What was so funny about that

“Sometimes I amaze myself, other times I can’t remember what day it is.”

— I don’t remember who said that.

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A perfect storm of a three-person office with one out sick during the biggest community festival of the year last week robbed me of column writing time.

Funny how somedays, even a 65-hour work week just isn’t enough.

So, I did just what I do on such occasions. I reached into my stash of columns dating to 1980 and freshen up one of my favorites from several years ago.

“You rerun old columns,” a friend asked in disbelief? “What do your reader’s think about that.”

My answer was simple. “I’d wager fair money many of my readers are like me. They don’t remember columns they read 10-20 years or more ago any more than I remember writing them.”

Pondering what I had just said, I was certain there are advantages to growing older. I’m sure one of them will come to mind any minute now.

Sort of reminds me of that time years ago when Tem Morrison in Center asked if I wanted to take a look at some old car parts. For me, that’s like asking my dog if he wants to take a look at a pork chop, so we agreed on a time. Hours after it had passed, the light came on. I had forgotten the conversation. I went straight to Tem’s office, and apologized profusely about my memory lapse.

With that, I related to Tem the story of successful Mount Pleasant businessman, Cortez Boatner, who owned a furniture store when I was a youngster. He always wore a white dress shirt and a tie when he came into Perry Brothers to visit with my father, and I noticed the ever present small spiral notebook and pen in his shirt pocket. As conversation progressed, out came the notebook and Mr. Boatner was busy making notes.

“I used to think that was funny,” I told Tem. But you know, as I’ve gotten older, I’m finding it hard to remember exactly what I thought was so funny about it.”

As grade schoolers, my sisters and I teased our mother about her memory. Actually, it probably wasn’t that bad, but she had this uncanny, comical way of forgetting where she left things. Two classic moments, she never lived down as long as she was with us because we teased about them.

Banana pudding was my dad’s favorite and mom made it often. That was during an ‘Ozzie and Harriet’ time when the whole family sat down together for supper. About three bites into dessert one evening, dad stared into the pudding bowl stirring it with his spoon. “I don’t think there’s any bananas in mine.”

On cue, the rest of us did the same search to discover that there were no bananas in any of our bowls either, just pudding with vanilla wafers.

“Oh no,” mom said on the verge of tears. “I forgot to put the bananas in it.” Sure enough, unpeeled bananas were still lying on the kitchen countertop. We consoled her, however, eating every morsel and praising the pudding trying to make her feel better.

But then the next day, her sewing scissors went missing. “They were right here,” she said, frustration building in her voice. “I just had them in my hand. Did one of you get my good scissors,” she quizzed us kids?

“No,” we chimed in unison. “Besides, mom. You said you just had them.” As she searched, I was conducting my own search. For leftover dessert in the refrigerator. Some of that banana-less pudding. And there, right behind her big plastic bag of ironing bag, lay her good scissors.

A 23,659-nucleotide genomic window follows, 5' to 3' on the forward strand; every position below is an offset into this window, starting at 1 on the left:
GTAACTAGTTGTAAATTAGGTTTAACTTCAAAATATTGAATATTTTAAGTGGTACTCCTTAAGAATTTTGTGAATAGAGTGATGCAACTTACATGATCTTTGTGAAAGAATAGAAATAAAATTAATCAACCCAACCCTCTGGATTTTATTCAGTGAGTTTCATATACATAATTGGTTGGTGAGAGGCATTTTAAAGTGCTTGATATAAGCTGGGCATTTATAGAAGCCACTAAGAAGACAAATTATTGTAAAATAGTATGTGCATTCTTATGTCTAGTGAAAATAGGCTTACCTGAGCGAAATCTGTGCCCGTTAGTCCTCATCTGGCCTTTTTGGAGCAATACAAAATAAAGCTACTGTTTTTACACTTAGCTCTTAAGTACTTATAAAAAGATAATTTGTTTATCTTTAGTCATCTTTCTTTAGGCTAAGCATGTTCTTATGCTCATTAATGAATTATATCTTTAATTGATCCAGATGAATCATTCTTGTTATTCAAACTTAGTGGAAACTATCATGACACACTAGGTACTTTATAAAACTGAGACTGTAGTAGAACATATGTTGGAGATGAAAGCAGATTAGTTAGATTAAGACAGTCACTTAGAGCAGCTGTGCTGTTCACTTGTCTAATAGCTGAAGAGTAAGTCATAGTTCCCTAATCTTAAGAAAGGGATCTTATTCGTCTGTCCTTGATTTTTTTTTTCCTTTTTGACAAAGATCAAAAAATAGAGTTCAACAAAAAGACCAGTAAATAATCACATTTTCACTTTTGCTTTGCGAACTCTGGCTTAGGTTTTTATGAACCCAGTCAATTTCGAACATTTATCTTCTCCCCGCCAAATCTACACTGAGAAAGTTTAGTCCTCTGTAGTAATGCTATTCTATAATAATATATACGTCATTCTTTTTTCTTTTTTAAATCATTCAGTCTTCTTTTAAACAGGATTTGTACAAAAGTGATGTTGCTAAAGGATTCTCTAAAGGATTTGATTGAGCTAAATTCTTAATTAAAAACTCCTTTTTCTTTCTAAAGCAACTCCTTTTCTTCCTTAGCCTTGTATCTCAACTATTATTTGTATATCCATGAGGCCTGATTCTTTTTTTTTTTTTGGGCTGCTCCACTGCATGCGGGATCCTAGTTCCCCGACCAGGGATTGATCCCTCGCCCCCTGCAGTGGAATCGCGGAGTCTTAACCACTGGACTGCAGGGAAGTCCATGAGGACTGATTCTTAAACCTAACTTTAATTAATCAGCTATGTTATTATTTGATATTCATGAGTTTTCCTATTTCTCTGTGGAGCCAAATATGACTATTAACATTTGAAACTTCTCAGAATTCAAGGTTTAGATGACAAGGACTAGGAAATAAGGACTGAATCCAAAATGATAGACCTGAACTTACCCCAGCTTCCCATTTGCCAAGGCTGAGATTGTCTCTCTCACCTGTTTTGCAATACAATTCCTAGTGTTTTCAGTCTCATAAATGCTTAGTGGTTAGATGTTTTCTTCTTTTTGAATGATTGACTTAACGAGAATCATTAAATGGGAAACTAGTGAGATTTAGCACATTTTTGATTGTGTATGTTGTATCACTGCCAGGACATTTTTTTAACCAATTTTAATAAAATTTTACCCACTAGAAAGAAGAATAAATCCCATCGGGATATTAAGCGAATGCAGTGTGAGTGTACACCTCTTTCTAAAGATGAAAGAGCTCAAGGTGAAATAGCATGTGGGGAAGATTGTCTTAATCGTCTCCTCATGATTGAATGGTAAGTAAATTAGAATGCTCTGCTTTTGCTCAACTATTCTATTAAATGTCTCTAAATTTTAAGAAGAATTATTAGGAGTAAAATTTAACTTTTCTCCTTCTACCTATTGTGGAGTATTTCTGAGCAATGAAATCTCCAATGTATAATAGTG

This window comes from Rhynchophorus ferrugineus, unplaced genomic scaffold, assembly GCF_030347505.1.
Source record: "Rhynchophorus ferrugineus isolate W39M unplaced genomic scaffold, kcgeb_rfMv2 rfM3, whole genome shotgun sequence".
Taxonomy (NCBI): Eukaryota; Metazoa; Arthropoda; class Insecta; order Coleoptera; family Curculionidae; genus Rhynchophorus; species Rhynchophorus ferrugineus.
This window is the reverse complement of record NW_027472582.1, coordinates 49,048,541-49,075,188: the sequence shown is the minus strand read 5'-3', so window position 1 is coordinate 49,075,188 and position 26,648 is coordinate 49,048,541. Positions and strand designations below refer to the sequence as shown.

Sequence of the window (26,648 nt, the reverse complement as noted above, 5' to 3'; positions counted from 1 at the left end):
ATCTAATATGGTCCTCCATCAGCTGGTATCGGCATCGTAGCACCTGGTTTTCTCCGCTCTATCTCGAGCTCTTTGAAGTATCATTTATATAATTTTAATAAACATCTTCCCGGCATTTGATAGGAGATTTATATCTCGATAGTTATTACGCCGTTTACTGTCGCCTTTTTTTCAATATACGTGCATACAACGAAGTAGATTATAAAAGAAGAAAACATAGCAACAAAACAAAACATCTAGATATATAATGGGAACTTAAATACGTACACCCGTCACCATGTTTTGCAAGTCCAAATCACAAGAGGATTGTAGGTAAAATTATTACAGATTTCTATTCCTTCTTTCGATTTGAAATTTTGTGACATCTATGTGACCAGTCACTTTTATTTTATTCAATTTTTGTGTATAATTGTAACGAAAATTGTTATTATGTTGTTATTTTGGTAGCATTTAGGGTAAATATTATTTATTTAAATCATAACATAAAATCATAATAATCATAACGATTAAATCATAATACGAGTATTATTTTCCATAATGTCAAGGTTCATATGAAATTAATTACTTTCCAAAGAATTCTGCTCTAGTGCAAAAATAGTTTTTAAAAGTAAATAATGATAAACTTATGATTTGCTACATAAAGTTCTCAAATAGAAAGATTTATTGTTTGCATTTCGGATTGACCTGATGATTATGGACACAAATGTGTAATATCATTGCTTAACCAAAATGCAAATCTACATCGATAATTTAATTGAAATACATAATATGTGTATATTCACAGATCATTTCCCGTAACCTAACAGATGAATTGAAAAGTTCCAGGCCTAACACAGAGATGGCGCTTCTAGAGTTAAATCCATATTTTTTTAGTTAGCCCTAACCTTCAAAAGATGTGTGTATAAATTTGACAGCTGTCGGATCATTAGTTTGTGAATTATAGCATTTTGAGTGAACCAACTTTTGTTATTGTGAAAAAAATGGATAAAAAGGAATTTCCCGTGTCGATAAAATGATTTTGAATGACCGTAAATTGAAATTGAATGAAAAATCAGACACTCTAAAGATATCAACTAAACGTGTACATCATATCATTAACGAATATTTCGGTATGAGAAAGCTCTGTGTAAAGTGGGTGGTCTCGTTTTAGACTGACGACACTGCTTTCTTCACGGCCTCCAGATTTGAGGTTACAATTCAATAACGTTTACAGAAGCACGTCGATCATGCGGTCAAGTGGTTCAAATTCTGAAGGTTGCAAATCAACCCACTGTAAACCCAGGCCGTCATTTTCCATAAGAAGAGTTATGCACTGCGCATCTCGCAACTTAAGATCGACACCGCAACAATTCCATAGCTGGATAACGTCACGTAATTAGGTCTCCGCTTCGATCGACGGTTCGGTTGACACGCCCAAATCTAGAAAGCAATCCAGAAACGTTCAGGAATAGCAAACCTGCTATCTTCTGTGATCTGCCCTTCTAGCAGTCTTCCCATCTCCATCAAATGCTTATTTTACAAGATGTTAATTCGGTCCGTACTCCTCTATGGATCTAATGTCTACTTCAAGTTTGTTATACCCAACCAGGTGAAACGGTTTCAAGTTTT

Now if you aren’t familiar with an “ironing bag,” then you can’t properly appreciate today’s no-iron world. There was a day when everything was ironed as part of the weekly laundry ritual because laundry was dried hanging on a clothesline and the result was wrinkled clothes. That was also in that same day before wrinkled clothes were fashionable.

My mother ironed school clothes, she ironed church clothes, she ironed play clothes, she ironed my father’s work clothes, she ironed sheets and pillowcases.

And ironing that wasn’t completed in one afternoon session of “As the World Turns” or “Queen for a Day” on our new black-and-white television was sprinkled with water, rolled up and stored in a plastic bag in the refrigerator until the next scheduled ironing time.

“Mom,” I called out snickering at her forgetfulness. “Were you ironing before you were sewing?” We giggled as she retrieved the lost scissors from the refrigerator.

Over the years, like good children, we smiled every time we teased our mother about her forgetfulness. And like the loving mother she was, she graciously smiled as we had fun at her expense.  

But you know, as I think about it these days, I’m trying to remember what it was that we thought was so dad-gum funny?

—Leon Aldridge

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Aldridge columns are published in these Texas newspapers: The Center Light and Champion, the Mount Pleasant Tribune,  the Rosenberg Fort Bend Herald, the Taylor Press, the Alpine Avalanche, The Fort Stockton Pioneer, and The Monitor in Naples.

© Leon Aldridge and A Story Worth Telling 2022. Unauthorized use and/or duplication of this material without express and written permission from this site’s author and/or owner is strictly prohibited. Excerpts and links may be used, provided full and clear credit is given to Leon Aldridge and ‘A Story Worth Telling’ with appropriate and specific directions to the original content.

2 thoughts on “What was so funny about that

    1. Hi Mike, I have two sisters, both younger than me. Leslie is three years younger and graduated in 1969. Sylvia is five years younger and graduated in 1971. They both skated a lot back then and that’s probably where you would have seen them. Hope all is well in Tyler. I enjoy seeing the places you take your cars on Facebook.


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